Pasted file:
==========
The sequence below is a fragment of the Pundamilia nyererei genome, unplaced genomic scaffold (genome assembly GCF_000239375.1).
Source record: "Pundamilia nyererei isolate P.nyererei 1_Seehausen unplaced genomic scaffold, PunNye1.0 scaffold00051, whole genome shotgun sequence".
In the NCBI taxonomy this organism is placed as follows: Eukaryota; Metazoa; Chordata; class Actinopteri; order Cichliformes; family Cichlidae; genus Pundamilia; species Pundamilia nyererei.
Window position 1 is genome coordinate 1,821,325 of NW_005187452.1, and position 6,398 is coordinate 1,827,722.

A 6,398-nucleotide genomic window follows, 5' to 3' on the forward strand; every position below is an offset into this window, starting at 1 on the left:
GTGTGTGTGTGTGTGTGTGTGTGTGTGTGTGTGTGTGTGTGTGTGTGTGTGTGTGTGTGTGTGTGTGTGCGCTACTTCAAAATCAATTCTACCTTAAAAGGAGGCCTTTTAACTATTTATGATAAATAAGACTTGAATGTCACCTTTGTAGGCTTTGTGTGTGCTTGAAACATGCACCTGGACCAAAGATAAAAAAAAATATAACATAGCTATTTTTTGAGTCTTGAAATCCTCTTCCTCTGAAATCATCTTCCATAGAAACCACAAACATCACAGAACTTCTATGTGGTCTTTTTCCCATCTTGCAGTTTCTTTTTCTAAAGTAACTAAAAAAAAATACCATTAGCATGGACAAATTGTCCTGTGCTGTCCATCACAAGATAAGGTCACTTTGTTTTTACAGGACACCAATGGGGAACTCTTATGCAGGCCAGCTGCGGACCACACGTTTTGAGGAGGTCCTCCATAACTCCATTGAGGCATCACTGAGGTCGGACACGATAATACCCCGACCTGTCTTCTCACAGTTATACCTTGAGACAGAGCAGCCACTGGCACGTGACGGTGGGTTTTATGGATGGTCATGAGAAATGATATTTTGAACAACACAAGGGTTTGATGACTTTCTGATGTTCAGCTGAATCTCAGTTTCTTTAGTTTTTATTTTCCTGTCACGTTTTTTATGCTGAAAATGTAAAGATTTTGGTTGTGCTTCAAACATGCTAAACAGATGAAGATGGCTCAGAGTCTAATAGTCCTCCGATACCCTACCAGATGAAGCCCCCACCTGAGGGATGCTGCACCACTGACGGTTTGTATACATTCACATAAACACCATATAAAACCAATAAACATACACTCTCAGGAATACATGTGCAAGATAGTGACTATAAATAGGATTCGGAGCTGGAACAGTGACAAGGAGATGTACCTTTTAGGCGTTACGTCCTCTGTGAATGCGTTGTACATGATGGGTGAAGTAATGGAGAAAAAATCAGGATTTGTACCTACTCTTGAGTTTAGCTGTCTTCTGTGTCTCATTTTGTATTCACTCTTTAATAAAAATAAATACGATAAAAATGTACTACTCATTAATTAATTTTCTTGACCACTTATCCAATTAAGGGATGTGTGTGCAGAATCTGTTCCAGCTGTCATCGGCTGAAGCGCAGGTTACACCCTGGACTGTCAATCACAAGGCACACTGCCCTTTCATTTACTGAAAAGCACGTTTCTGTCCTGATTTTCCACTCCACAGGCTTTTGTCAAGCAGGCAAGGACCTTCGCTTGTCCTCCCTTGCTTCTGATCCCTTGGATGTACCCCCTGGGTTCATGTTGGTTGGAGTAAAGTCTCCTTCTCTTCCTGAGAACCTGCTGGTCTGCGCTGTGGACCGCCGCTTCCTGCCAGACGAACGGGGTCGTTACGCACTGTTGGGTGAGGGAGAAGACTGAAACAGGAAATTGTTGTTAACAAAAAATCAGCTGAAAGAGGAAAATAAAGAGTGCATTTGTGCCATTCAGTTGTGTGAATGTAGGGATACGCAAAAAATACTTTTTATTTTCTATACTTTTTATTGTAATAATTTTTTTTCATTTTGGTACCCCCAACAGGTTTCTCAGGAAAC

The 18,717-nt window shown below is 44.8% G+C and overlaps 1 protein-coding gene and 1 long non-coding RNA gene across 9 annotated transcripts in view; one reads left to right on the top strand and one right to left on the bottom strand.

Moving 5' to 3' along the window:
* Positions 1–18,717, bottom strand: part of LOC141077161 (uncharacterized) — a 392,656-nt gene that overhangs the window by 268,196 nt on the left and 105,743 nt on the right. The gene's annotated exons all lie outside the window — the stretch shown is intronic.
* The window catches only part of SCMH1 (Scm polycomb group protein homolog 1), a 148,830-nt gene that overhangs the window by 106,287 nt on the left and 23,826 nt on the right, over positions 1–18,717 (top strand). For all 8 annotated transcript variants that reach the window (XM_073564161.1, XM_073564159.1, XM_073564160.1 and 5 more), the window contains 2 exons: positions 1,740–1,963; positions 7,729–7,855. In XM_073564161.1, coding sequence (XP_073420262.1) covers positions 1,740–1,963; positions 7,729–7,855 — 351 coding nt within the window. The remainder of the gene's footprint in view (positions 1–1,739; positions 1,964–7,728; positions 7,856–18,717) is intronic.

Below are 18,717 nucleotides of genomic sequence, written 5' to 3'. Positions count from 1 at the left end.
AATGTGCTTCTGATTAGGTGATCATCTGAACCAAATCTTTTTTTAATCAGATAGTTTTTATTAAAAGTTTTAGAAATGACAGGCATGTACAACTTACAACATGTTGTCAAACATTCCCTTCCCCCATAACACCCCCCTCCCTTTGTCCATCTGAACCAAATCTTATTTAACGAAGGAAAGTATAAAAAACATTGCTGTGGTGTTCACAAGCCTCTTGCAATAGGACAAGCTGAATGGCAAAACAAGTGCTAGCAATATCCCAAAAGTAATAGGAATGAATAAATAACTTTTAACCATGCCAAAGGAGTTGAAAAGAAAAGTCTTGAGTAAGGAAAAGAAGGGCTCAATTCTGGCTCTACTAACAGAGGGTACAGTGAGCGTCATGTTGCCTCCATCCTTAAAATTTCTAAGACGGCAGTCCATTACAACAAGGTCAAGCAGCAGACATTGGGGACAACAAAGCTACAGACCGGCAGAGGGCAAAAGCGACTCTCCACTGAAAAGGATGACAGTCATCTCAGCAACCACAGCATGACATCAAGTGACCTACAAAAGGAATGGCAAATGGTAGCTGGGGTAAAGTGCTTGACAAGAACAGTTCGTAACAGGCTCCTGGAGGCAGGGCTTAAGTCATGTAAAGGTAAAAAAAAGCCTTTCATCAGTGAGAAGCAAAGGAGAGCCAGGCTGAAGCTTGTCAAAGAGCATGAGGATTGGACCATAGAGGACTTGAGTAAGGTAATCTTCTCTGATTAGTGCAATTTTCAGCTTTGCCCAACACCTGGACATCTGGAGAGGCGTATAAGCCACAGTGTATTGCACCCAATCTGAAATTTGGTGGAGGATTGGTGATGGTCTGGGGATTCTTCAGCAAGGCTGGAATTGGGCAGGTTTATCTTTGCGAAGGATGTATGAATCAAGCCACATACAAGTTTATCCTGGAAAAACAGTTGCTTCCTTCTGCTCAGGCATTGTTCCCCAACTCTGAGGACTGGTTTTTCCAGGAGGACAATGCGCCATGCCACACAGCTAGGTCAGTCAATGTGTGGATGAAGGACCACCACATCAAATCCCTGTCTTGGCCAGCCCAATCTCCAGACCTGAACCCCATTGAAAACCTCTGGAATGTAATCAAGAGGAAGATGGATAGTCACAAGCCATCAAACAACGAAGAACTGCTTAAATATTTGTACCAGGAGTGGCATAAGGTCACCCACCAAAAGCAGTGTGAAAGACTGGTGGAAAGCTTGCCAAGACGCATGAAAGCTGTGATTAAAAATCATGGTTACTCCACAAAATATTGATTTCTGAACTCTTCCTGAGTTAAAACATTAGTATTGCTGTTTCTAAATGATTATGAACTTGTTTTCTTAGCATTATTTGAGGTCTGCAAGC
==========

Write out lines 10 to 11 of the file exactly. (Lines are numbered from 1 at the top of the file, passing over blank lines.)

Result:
* The window catches only part of SCMH1 (Scm polycomb group protein homolog 1), a 148,830-nt gene that overhangs the window by 106,287 nt on the left and 23,826 nt on the right, over positions 1–18,717 (top strand). For all 8 annotated transcript variants that reach the window (XM_073564161.1, XM_073564159.1, XM_073564160.1 and 5 more), the window contains 2 exons: positions 1,740–1,963; positions 7,729–7,855. In XM_073564161.1, coding sequence (XP_073420262.1) covers positions 1,740–1,963; positions 7,729–7,855 — 351 coding nt within the window. The remainder of the gene's footprint in view (positions 1–1,739; positions 1,964–7,728; positions 7,856–18,717) is intronic.

Below are 18,717 nucleotides of genomic sequence, written 5' to 3'. Positions count from 1 at the left end.